Justice work can be exhausting.
No one who has worked on an intractable social issue for any extended length of time would be surprised by that statement.
As much as it’s common knowledge that social activism can mean feeling sorrow or pain over suffering, it isn’t at all common to have teams that will hold space for people to feel. When change-makers grieve calamity and trauma, it may well be that they’re grieving alone.
This society tell us when and where and how and with whom it’s appropriate for us to feel and express our feelings, and “in public” is usually not among the right answers. That’s a problem.
It is challenging to engage in the ongoing work of opening fully to despair, dread, and other emotional responses that arise in response to what is happening in the world. In the absence of doing this work, many people, including those working for social change, tend to numb out or suppress the depth of their feelings and find it hard to operate based on visionary passion rather than anger or despair…
Unless we engage with our despair, we are likely to remain disempowered, numb, or angry. When we engage with it deeply enough, we unleash the power of our care and passion as the fuel that motivates our work.” —Miki Kashtan, Reweaving our Human Fabric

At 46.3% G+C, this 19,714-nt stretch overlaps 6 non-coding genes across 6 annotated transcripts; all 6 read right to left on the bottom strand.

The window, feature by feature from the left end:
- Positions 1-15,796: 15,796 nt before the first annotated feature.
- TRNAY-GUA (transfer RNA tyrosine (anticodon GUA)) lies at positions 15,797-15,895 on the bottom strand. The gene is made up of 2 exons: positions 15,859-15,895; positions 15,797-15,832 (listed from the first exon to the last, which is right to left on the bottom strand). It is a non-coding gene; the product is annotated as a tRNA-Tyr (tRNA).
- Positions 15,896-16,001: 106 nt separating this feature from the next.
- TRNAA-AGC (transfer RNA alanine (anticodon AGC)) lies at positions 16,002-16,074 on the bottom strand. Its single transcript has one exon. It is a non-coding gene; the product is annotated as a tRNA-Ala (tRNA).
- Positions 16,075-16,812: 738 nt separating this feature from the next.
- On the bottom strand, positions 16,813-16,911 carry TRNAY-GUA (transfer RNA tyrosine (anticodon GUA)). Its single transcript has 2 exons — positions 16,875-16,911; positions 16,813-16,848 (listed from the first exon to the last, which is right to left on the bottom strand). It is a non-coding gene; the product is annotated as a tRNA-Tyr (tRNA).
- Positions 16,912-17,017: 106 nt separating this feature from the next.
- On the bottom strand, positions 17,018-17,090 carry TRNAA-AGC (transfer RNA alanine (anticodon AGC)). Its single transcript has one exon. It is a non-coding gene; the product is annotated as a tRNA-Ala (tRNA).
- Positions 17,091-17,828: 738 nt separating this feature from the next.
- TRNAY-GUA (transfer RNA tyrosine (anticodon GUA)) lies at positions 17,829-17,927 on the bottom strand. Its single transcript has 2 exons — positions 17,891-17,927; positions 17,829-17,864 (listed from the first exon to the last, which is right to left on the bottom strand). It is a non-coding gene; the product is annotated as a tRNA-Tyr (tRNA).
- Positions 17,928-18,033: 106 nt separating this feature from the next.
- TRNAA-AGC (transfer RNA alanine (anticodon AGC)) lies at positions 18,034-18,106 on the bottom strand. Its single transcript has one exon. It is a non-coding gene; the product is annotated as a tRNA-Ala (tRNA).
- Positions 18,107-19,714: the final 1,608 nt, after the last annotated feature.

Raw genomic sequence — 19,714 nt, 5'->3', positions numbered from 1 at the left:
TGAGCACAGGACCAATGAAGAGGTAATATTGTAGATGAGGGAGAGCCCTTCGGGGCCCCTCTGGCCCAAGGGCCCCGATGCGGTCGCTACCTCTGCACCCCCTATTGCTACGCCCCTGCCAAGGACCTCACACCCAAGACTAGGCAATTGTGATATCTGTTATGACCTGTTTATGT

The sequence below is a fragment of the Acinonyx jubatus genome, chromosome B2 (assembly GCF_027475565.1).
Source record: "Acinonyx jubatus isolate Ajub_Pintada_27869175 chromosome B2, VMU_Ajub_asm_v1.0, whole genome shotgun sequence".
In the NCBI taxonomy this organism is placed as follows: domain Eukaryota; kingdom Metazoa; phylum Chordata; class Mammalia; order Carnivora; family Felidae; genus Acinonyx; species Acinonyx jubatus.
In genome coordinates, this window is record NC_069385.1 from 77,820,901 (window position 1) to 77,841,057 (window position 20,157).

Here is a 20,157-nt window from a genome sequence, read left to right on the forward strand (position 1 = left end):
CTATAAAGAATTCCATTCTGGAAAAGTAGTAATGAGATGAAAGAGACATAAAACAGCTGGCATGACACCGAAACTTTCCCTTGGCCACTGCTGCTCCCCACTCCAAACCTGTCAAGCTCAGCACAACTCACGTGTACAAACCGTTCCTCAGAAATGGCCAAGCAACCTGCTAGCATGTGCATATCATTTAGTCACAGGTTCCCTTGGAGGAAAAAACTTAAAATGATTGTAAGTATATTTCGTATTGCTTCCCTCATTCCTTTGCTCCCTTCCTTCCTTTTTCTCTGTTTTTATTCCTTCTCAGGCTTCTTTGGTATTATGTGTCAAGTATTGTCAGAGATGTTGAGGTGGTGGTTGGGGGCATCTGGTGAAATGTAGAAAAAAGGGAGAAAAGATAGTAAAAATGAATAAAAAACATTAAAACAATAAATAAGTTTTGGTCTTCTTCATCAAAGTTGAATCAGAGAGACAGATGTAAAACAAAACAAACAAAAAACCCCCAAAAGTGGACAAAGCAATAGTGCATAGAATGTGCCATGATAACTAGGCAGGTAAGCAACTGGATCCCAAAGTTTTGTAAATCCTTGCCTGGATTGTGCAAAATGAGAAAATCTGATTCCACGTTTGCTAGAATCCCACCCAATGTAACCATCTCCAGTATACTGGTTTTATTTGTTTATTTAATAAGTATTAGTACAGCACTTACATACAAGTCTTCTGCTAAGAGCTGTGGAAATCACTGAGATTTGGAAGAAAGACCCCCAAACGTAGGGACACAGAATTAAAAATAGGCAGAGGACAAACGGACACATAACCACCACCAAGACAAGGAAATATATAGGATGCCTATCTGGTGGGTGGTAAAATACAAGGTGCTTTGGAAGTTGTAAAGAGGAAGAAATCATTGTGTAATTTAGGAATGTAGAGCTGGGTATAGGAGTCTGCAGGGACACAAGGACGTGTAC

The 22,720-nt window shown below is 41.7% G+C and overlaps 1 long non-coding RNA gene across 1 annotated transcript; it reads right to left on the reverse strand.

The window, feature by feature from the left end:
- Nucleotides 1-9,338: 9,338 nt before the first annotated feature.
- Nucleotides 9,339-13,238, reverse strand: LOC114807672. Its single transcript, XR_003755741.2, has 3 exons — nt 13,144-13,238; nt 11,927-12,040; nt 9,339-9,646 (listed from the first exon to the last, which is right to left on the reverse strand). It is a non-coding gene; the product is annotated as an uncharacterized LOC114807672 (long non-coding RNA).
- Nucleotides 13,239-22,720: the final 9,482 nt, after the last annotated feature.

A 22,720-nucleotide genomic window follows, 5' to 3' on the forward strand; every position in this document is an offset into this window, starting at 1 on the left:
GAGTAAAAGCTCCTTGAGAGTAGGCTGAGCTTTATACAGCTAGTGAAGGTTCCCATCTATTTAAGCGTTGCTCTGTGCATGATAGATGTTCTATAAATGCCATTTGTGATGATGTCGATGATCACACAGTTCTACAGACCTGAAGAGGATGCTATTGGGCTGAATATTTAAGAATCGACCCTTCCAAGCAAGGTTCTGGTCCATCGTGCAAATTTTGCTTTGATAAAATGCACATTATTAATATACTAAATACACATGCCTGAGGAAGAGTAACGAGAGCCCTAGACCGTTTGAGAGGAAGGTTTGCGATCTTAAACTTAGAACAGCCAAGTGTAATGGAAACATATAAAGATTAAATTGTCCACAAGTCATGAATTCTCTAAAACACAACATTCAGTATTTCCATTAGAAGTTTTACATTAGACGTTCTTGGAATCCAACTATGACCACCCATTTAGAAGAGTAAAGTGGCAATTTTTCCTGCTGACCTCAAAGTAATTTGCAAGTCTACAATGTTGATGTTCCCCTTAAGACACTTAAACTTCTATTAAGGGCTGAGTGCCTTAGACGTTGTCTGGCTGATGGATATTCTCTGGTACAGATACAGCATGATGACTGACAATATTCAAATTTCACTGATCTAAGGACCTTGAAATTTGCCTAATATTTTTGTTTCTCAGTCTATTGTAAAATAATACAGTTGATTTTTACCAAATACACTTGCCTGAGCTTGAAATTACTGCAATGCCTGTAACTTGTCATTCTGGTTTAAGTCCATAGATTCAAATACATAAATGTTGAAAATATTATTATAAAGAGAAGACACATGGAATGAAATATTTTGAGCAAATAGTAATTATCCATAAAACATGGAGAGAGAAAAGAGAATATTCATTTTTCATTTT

We need healthy peer groups to get the psychological room to feel through difficult experiences and recover enough to regain our center. Groups that don’t allow members the psychological room to feel, but encourage repression or shallow acceptance, especially in the name of productivity or grace, are setting those members up for dysfunction.
It’s not virtuous to stay on the doing treadmill for so long that you don’t have the time to pause, marvel, commiserate, or cry. These responses to social events are just as righteous as table-flipping and general outrage, and also merit respect.
Watch how your own groups and teams respond after tragedy. Do people rush to create meaning and reinforce their common narrative about a world in decline? Do you or your peers ever cover pain with fury? Do leaders exhort you to forgive before you’ve had time to reckon with the offense? Do your group members ever mourn with each other, and if so, how?
As I see a steady stream of news about death and cruelty and natural disaster and domestic abuse and airport shootings, I can’t help but think that what we need, to ground a future that’s substantively different from the horrific present, is communities that are brave enough to feel in and compassionate enough to help people when they hurt, no matter who they are.